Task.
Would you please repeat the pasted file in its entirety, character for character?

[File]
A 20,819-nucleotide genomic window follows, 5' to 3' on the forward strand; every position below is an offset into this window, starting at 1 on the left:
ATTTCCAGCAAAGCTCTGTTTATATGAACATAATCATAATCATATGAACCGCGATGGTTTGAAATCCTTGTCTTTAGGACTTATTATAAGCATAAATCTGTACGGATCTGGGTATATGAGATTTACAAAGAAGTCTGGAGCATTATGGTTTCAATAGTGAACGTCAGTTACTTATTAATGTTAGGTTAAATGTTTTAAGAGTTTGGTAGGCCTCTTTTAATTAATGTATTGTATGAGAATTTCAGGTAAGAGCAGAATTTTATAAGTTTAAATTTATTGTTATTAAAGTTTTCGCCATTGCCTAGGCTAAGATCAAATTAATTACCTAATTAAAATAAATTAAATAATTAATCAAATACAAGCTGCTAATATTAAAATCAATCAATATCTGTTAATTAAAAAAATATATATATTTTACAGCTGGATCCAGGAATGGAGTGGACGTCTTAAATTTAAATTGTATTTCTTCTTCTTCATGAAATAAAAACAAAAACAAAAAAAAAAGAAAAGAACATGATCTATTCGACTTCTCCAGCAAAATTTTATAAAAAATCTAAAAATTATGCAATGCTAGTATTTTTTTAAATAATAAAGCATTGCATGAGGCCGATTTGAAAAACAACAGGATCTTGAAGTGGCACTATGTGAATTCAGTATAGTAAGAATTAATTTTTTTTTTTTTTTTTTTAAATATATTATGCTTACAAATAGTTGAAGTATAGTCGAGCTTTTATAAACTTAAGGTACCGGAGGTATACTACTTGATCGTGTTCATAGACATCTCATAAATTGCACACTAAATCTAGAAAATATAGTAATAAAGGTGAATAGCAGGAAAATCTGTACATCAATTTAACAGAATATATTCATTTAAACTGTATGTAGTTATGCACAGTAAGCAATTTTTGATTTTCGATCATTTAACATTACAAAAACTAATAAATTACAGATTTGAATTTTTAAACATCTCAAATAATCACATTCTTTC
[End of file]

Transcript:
A 20,819-nucleotide genomic window follows, 5' to 3' on the forward strand; every position below is an offset into this window, starting at 1 on the left:
ATTTCCAGCAAAGCTCTGTTTATATGAACATAATCATAATCATATGAACCGCGATGGTTTGAAATCCTTGTCTTTAGGACTTATTATAAGCATAAATCTGTACGGATCTGGGTATATGAGATTTACAAAGAAGTCTGGAGCATTATGGTTTCAATAGTGAACGTCAGTTACTTATTAATGTTAGGTTAAATGTTTTAAGAGTTTGGTAGGCCTCTTTTAATTAATGTATTGTATGAGAATTTCAGGTAAGAGCAGAATTTTATAAGTTTAAATTTATTGTTATTAAAGTTTTCGCCATTGCCTAGGCTAAGATCAAATTAATTACCTAATTAAAATAAATTAAATAATTAATCAAATACAAGCTGCTAATATTAAAATCAATCAATATCTGTTAATTAAAAAAATATATATATTTTACAGCTGGATCCAGGAATGGAGTGGACGTCTTAAATTTAAATTGTATTTCTTCTTCTTCATGAAATAAAAACAAAAACAAAAAAAAAAGAAAAGAACATGATCTATTCGACTTCTCCAGCAAAATTTTATAAAAAATCTAAAAATTATGCAATGCTAGTATTTTTTTAAATAATAAAGCATTGCATGAGGCCGATTTGAAAAACAACAGGATCTTGAAGTGGCACTATGTGAATTCAGTATAGTAAGAATTAATTTTTTTTTTTTTTTTTTTAAATATATTATGCTTACAAATAGTTGAAGTATAGTCGAGCTTTTATAAACTTAAGGTACCGGAGGTATACTACTTGATCGTGTTCATAGACATCTCATAAATTGCACACTAAATCTAGAAAATATAGTAATAAAGGTGAATAGCAGGAAAATCTGTACATCAATTTAACAGAATATATTCATTTAAACTGTATGTAGTTATGCACAGTAAGCAATTTTTGATTTTCGATCATTTAACATTACAAAAACTAATAAATTACAGATTTGAATTTTTAAACATCTCAAATAATCACATTCTTTC